Agricultural and field crop residues including straw, shells and hulls are identified as the most problematic fuels having the strongest potential to create operational difficulties, such as agglomeration of fluidized bed, fouling and corrosion of the convective heat surfaces. Such high potential is not only dependent on the ash content of fuels, since the ash in biomass fuels is frequently low. Agro biomasses contain elevated concentrations of alkali, phosphorous and chlorine compounds, which produce low melting eutectics during combustion. The concentrations of these elements tend to be at the upper range of typical fuel specifications for biomass fuels, and are higher than commonly used in wood-fired boilers. The unfavourable composition of the ash is the main reason why so far the utilization of novel biomass fuels has been limited in energy production. Most gasification and pyrolysis processes have four stages:

 

Preparation of Refused-Derived Fuel

Refuse-derived fuel (RDF) differs from mass burn because the incoming waste is processed before combustion to improve fuel performance. First, recyclable and non-combustible materials are removed from the MSW and the refuse material is shredded, dried and/or compacted into pellets or cubes, to produce a more homogenous fuel. RDF can be used as a fuel in either a dedicated or an existing boiler, alone or with other fuels. Depending on the degree of processing, RDF is considered a manufactured fuel. The feedstock may be in the form of a refuse derived fuel, produced by a Mechanical Biological Treatment plant or an autoclave. Alternatively, the plant may take mixed waste and process it first through some sort of materials recycling facility, to remove some recyclables and materials that have no calorific value.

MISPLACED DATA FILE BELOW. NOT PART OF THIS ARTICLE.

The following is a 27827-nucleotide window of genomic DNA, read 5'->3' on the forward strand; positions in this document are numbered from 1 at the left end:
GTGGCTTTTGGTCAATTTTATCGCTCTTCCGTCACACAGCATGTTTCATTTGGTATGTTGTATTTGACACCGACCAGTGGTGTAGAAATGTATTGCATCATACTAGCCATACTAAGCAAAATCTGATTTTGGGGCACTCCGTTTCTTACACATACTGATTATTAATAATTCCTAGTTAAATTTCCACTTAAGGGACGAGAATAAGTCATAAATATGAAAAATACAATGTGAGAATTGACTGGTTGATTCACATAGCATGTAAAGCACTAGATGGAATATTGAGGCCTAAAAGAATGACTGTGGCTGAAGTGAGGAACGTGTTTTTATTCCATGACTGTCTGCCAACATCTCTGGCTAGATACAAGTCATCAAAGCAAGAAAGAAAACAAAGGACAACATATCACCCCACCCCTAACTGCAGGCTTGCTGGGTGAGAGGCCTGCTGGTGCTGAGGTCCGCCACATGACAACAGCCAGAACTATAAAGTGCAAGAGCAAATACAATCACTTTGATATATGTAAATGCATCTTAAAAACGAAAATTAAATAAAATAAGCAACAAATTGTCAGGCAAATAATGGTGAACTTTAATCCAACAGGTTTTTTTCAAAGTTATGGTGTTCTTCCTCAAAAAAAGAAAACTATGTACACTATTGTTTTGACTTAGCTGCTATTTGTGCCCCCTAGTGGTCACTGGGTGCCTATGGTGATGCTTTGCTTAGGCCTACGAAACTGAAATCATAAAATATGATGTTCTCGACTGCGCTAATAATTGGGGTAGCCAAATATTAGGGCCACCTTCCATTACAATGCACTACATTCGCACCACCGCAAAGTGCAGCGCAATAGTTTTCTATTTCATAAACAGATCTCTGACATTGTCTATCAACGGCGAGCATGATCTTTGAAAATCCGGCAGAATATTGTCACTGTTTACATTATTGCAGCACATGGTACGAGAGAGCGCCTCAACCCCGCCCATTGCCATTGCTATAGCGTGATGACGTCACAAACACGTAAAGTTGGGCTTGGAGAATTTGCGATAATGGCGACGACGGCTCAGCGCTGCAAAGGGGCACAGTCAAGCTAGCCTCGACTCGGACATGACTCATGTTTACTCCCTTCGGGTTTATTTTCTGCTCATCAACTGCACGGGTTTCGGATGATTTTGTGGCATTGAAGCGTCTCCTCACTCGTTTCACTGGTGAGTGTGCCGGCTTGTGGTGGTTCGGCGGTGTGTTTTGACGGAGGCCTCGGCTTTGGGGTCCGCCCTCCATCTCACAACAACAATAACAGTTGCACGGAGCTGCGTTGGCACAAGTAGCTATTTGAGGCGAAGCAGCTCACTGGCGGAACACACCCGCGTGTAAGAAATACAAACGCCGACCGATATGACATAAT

SRF Bail


World Gasification Capacity and Planned Growth by Feedstock 4

The U.S. Department of Energy’s (DOE) 2010 Worldwide Gasification Database shows that the current gasification capacity has grown to 70,817 megawatts thermal (MWth) of syngas output at 144 operating plants with a total of 412 gasifiers. The database also shows that 11 plants, with 17 gasifiers, are presently under construction, and an additional 37 plants, with 76 gasifiers, are in the planning stages to become operational between 2011 and 2016. The majority of these plants—40 of 48—will use coal as the feedstock . The additional planned capacity from all new 2011–2016 plants is 51,288 MWth, an increase of more than 72%. If this growth is realized, worldwide capacity by 2016 will be 122,106 MWth of syngas capacity, from 192 plants and 505 gasifiers regional Distribution.